Seeking input on an idea for a new organization.  It would offer profit opportunities through loans with interest rates tied to variables of each client’s choosing.  Let’s call it HedgEverything for now.  Possible variable examples relevant to EAs:

-Global temperatures

-Maximum computing speed

-Nuclear warhead inventory

-USA livestock slaughter totals

-Global malaria cases

-USA incarcerated population


1) Client requests variable exposure, also specifying maturity and principal amount.

2) HedgEverything researches inquiry, creates objective benchmark, principal amount, maturity, and interest rate quotes as counter-offer.  Interest rate quote examples: 

- WHO reported global malaria case annual growth, plus 1%

- ((1+WHO reported global malaria case annual growth)^4-1), less 5%[1]

3) If Client accepts the counter-offer, loans money to HedgEverything at the stated interest rate, achieving variable exposure.

4) HedgEverything invests the loan, repays principal and interest at maturity, keeps excess profits.


I believe there are three main sources of demand for HedgEverything: mission-correlated investing, profit-seeking, and human capital hedging. 


There is a compelling case for mission-correlated investing[2].  Michael Dickens has several interesting EA forum posts on this topic[3][4].  HedgEverything may increase the efficacy of mission-correlated investing by providing a more precise investment vehicle than those available in traditional public markets.  Example: if a client would like to profit from an increase in CO2 emissions, it may be more beneficial to loan to HedgEverything with an interest rate based on world CO2 emissions[5], rather than purchasing stocks in the energy sector.

HedgEverything would face stiff competition from investment banks and insurance companies for business from mega charities (e.g. Open Philanthropy Project, FTX)[6].  However, HedgEverything may be more flexible in some instances and the mega charities may view supporting HedgEverything as valuable, given its broad EA applicability.    


I expect many people have strong beliefs, but lack the ability to profit from them.  HedgEverything would give them the opportunity.


An individual (or wealth manager on their behalf) may wish to hedge “human capital”[7].  Example: a pilot may wish to profit if major airline carriers switch to pilotless planes.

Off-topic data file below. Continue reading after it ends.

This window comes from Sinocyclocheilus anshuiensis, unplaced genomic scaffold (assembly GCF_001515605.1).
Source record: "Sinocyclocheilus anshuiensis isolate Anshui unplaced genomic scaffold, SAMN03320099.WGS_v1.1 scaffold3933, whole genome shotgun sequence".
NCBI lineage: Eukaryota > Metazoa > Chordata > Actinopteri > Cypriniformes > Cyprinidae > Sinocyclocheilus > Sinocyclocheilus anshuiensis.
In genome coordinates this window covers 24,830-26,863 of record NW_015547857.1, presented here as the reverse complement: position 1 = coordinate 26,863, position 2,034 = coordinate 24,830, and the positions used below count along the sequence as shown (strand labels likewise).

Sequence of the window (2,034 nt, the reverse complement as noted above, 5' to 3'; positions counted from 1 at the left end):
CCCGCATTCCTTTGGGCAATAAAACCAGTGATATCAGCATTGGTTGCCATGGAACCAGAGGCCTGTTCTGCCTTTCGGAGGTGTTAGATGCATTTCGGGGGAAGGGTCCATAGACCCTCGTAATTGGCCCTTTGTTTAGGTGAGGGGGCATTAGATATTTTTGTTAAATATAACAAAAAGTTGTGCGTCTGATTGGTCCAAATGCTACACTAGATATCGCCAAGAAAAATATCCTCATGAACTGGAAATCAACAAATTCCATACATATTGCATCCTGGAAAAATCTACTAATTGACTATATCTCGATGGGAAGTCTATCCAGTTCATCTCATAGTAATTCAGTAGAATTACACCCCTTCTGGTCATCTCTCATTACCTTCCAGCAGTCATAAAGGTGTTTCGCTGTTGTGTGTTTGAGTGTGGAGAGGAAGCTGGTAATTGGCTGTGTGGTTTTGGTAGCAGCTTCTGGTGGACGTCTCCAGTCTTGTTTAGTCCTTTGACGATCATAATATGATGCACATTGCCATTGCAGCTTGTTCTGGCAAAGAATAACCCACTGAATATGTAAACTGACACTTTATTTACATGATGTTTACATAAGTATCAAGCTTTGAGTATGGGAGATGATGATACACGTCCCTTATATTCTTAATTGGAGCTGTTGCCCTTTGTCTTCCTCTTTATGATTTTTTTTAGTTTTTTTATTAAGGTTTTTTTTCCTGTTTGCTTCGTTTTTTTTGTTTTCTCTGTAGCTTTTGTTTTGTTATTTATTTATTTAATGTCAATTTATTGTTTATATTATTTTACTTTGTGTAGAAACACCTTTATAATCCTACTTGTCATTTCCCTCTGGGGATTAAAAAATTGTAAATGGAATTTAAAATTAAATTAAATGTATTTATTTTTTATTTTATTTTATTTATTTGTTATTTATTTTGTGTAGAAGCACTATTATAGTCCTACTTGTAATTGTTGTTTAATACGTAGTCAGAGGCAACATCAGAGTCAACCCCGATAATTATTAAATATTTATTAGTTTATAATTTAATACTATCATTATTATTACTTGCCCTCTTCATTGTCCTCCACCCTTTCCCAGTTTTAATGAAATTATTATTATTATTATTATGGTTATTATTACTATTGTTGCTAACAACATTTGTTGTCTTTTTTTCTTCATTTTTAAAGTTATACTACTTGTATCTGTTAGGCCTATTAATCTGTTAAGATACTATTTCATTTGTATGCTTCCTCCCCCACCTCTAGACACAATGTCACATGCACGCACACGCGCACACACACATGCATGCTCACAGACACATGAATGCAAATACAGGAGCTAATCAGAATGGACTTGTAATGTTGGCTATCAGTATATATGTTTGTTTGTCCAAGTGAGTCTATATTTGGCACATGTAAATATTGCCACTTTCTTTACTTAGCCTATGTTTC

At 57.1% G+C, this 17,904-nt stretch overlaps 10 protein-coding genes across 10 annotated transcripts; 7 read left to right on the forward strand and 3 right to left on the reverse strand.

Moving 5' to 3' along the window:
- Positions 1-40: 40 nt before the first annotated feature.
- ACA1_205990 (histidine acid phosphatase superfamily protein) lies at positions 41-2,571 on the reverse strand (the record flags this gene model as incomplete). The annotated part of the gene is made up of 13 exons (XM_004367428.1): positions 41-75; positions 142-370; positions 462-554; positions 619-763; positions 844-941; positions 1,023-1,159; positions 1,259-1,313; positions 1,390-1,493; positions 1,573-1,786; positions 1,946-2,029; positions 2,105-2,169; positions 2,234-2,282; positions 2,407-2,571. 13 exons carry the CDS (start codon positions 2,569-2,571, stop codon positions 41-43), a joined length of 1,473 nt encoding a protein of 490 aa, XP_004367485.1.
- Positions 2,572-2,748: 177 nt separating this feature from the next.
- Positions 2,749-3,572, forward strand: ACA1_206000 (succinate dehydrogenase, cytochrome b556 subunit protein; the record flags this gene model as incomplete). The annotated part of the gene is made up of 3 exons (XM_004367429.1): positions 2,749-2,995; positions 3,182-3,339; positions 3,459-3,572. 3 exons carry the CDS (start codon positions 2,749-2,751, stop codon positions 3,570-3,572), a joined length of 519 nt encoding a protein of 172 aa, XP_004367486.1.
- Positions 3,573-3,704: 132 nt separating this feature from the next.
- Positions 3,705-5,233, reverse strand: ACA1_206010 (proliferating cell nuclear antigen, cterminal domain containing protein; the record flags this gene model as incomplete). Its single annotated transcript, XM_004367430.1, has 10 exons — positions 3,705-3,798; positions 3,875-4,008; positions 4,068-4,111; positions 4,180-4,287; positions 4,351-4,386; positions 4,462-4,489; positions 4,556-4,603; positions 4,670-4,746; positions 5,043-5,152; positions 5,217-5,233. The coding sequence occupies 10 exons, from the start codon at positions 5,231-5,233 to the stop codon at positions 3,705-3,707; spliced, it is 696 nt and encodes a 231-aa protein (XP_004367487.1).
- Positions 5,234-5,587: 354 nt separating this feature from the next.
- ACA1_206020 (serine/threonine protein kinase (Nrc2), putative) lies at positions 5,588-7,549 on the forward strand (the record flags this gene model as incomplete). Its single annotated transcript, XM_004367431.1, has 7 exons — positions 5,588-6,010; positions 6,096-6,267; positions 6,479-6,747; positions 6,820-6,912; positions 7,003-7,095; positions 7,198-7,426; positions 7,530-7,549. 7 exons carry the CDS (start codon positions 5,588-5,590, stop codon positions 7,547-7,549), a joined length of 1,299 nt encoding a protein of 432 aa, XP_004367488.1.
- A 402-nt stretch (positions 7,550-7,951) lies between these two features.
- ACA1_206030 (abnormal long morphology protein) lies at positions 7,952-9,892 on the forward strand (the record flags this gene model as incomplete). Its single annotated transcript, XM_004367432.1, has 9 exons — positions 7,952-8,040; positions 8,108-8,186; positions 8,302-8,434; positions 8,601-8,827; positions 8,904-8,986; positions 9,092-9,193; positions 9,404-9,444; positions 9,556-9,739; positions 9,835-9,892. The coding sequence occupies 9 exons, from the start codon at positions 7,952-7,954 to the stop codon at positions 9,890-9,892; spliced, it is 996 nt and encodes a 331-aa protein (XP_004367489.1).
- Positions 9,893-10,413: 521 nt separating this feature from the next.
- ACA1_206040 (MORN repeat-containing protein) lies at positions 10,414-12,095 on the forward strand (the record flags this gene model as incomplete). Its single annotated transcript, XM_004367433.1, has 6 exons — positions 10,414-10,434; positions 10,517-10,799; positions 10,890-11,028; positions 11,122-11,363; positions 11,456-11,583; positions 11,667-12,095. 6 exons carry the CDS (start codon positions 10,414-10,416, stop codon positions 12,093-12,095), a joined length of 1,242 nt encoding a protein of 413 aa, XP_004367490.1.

Creditworthiness of HedgEverything is paramount.  I have some funds from savings, but require more for a thriving operation.  In the long-term, I roughly estimate that HedgEverything would need at least USD$5M to USD$10M in consistent principal value to be self-sufficient.

I believe I have enough experience[8] with markets, risk and reward to avoid "underpricing" these loan liabilities, but it will be a challenge and a financial cushion is important to reduce risk of analytical failure.  

Economies of scale exist.  A larger organization would benefit from loan diversification, and could transact in higher minimum size vehicles, such as weather futures and insurance products.  It could also hire analysts and other staff.


Thanks for reading!  Feedback is welcome.  What variables would you be interested in, if you were a client?  At first glance, offering you woefully incomplete information, do you believe I should create this organization and leave my industry career?  If I did, what are my best next steps for funding, etc.?  

Disclaimer: nothing in this post is investment advice.

Thanks to Michael Dickens, Brian Tomasik, and Julia Wise. 

  1. ^

    Clients may prefer outsized payouts in disastrous scenarios, discussed with Brian Tomasik

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    Discussed with Michael Dickens

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8 comments, sorted by Click to highlight new comments since: Today at 10:37 AM
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In the long-term, I roughly estimate that HedgEverything would need at least USD$5M to USD$10M in consistent principal value to be self-sufficient.

I'm curious how you came this estimate as it seems low to me. It sounds like you are basically proposing a boutique insurance company / market maker / hedge fund, which involves a lot of expenses: reinsurance, legal, regulatory, compensation for skilled financial analysts, etc.. What sort of spread are you envisaging charging?

I estimate reinsurance and regulatory costs would not be overburdening.  HedgEverything would likely be unreinsured at first, and I believe HedgEverything's service would not be a "security" as defined by the SEC, and it wouldn't be a pooled investment.  I could be wrong - it's worth a quick look from a lawyer.

Analysts are costly.  The minimum estimate given is based on a spread of 2% to 4%.  This is the scenario in which I do everything and consume all the coffee.

Thanks for putting this idea out there, Michael!

I have several questions, all in the spirit of helping you sharpen up the idea: